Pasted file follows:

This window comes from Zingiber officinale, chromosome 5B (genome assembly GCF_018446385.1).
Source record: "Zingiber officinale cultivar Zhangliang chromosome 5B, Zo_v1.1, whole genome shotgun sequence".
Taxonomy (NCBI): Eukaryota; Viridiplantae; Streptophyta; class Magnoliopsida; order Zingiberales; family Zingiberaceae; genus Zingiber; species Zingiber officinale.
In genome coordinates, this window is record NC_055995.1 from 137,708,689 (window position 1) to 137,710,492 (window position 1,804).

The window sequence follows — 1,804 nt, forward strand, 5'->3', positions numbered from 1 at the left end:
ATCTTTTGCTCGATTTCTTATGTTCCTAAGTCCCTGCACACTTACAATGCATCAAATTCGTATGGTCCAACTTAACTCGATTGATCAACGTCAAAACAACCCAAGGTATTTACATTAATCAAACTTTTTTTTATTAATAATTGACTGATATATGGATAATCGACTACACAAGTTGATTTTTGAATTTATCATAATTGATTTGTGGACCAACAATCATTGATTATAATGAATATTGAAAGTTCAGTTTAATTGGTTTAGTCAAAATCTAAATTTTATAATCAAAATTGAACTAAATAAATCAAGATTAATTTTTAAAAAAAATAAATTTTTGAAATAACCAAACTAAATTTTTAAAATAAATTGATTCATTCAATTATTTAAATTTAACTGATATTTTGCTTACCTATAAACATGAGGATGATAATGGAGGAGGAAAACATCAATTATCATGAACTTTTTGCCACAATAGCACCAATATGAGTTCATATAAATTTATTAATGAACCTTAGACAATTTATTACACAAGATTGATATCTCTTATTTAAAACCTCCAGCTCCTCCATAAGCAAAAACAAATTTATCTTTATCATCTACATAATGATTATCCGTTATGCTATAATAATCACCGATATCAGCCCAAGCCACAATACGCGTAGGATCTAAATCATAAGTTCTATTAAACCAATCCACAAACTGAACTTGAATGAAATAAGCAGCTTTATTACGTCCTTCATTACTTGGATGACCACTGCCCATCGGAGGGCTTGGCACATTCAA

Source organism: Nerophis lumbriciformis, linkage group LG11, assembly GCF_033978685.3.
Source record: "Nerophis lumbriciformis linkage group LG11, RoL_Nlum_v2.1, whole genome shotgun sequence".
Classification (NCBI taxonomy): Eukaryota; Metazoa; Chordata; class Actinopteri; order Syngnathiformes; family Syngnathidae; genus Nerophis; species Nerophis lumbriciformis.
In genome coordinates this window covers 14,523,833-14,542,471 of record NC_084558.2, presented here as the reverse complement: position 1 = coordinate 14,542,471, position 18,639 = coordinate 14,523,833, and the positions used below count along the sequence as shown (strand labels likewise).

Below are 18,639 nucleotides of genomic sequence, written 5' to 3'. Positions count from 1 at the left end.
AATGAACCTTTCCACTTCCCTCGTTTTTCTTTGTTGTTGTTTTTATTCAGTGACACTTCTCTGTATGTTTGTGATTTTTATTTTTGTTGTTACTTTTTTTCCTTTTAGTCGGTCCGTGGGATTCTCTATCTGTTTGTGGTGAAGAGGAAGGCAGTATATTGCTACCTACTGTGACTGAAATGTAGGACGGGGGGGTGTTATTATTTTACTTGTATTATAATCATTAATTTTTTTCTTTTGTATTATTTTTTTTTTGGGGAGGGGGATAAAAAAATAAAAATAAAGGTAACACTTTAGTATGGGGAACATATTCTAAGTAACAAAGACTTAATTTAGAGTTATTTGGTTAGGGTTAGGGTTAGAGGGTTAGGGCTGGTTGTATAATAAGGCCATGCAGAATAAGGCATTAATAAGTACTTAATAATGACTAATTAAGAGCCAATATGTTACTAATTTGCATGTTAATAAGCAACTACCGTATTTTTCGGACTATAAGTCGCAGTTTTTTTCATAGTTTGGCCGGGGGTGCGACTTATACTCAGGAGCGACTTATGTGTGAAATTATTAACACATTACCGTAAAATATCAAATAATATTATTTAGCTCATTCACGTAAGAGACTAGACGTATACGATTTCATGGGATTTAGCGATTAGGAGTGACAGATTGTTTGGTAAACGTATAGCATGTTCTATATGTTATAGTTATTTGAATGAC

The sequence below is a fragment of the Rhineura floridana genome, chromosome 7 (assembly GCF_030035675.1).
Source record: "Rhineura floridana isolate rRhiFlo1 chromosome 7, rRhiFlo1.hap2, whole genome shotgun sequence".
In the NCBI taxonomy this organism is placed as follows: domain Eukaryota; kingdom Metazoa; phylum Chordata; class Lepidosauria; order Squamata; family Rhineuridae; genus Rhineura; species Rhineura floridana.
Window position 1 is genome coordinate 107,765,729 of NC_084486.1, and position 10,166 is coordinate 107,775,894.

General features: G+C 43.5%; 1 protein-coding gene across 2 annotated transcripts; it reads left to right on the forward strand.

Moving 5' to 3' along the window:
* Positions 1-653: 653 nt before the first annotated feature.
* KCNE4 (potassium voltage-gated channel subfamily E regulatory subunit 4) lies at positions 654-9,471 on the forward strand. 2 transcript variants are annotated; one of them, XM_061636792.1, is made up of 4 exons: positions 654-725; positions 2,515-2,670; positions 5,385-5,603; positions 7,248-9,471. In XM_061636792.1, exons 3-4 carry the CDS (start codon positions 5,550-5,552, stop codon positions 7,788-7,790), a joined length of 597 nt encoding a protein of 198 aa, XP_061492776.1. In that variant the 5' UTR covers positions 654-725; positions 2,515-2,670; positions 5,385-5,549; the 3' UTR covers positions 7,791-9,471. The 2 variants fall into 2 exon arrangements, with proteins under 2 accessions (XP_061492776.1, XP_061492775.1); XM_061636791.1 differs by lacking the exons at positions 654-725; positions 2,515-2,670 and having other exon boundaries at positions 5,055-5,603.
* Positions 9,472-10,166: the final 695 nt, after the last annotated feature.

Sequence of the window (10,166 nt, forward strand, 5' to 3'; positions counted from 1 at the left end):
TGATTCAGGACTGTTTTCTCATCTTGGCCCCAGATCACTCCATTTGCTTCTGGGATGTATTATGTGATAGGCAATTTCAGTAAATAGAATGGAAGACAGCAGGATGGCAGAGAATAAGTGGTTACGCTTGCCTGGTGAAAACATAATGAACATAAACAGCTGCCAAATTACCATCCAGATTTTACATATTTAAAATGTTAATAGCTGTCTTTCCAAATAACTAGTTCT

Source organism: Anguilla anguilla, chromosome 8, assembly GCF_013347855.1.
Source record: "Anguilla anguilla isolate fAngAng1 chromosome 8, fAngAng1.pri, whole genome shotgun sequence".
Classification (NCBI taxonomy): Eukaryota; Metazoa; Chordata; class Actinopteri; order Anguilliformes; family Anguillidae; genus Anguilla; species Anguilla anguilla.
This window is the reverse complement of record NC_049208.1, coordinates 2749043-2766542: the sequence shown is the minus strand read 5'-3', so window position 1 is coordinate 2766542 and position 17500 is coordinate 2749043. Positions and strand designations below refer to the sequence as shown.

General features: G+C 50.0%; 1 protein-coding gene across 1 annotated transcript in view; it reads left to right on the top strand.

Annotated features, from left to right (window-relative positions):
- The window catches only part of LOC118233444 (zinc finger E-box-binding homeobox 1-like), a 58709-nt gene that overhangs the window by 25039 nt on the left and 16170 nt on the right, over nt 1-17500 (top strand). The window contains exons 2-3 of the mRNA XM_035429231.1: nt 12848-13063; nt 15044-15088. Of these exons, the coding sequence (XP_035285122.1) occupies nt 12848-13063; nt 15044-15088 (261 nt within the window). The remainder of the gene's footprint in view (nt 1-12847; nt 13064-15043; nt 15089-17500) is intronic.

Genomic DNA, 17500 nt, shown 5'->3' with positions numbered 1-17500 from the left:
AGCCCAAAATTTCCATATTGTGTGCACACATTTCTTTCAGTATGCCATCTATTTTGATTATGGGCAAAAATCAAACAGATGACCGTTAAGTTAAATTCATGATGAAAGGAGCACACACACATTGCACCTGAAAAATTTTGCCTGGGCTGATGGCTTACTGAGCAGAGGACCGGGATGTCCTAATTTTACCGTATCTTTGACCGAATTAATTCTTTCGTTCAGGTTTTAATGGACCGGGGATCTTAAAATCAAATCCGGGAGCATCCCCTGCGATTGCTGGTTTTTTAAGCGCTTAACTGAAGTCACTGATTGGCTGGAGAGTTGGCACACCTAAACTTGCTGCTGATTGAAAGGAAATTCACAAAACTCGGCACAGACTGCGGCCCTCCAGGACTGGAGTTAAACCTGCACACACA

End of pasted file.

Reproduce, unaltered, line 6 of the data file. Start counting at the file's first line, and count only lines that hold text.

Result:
ATCTTTTGCTCGATTTCTTATGTTCCTAAGTCCCTGCACACTTACAATGCATCAAATTCGTATGGTCCAACTTAACTCGATTGATCAACGTCAAAACAACCCAAGGTATTTACATTAATCAAACTTTTTTTTATTAATAATTGACTGATATATGGATAATCGACTACACAAGTTGATTTTTGAATTTATCATAATTGATTTGTGGACCAACAATCATTGATTATAATGAATATTGAAAGTTCAGTTTAATTGGTTTAGTCAAAATCTAAATTTTATAATCAAAATTGAACTAAATAAATCAAGATTAATTTTTAAAAAAAATAAATTTTTGAAATAACCAAACTAAATTTTTAAAATAAATTGATTCATTCAATTATTTAAATTTAACTGATATTTTGCTTACCTATAAACATGAGGATGATAATGGAGGAGGAAAACATCAATTATCATGAACTTTTTGCCACAATAGCACCAATATGAGTTCATATAAATTTATTAATGAACCTTAGACAATTTATTACACAAGATTGATATCTCTTATTTAAAACCTCCAGCTCCTCCATAAGCAAAAACAAATTTATCTTTATCATCTACATAATGATTATCCGTTATGCTATAATAATCACCGATATCAGCCCAAGCCACAATACGCGTAGGATCTAAATCATAAGTTCTATTAAACCAATCCACAAACTGAACTTGAATGAAATAAGCAGCTTTATTACGTCCTTCATTACTTGGATGACCACTGCCCATCGGAGGGCTTGGCACATTCAA